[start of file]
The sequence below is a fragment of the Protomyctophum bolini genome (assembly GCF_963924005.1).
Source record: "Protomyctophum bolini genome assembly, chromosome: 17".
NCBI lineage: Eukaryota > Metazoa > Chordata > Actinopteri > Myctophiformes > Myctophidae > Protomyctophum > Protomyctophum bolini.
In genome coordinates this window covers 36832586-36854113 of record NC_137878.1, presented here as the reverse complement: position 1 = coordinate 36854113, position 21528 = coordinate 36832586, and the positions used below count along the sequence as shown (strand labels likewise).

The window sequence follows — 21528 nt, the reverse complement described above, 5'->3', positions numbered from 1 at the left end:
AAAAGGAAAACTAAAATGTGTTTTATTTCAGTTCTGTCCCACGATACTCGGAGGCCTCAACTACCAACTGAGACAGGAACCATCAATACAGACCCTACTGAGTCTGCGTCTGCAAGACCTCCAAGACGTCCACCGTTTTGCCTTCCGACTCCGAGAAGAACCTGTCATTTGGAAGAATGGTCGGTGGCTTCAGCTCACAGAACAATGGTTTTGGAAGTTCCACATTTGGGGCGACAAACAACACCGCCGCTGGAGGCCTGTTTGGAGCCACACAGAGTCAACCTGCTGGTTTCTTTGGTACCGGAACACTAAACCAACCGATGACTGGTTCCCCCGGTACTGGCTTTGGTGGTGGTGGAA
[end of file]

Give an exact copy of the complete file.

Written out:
The sequence below is a fragment of the Protomyctophum bolini genome (assembly GCF_963924005.1).
Source record: "Protomyctophum bolini genome assembly, chromosome: 17".
NCBI lineage: Eukaryota > Metazoa > Chordata > Actinopteri > Myctophiformes > Myctophidae > Protomyctophum > Protomyctophum bolini.
In genome coordinates this window covers 36832586-36854113 of record NC_137878.1, presented here as the reverse complement: position 1 = coordinate 36854113, position 21528 = coordinate 36832586, and the positions used below count along the sequence as shown (strand labels likewise).

The window sequence follows — 21528 nt, the reverse complement described above, 5'->3', positions numbered from 1 at the left end:
AAAAGGAAAACTAAAATGTGTTTTATTTCAGTTCTGTCCCACGATACTCGGAGGCCTCAACTACCAACTGAGACAGGAACCATCAATACAGACCCTACTGAGTCTGCGTCTGCAAGACCTCCAAGACGTCCACCGTTTTGCCTTCCGACTCCGAGAAGAACCTGTCATTTGGAAGAATGGTCGGTGGCTTCAGCTCACAGAACAATGGTTTTGGAAGTTCCACATTTGGGGCGACAAACAACACCGCCGCTGGAGGCCTGTTTGGAGCCACACAGAGTCAACCTGCTGGTTTCTTTGGTACCGGAACACTAAACCAACCGATGACTGGTTCCCCCGGTACTGGCTTTGGTGGTGGTGGAA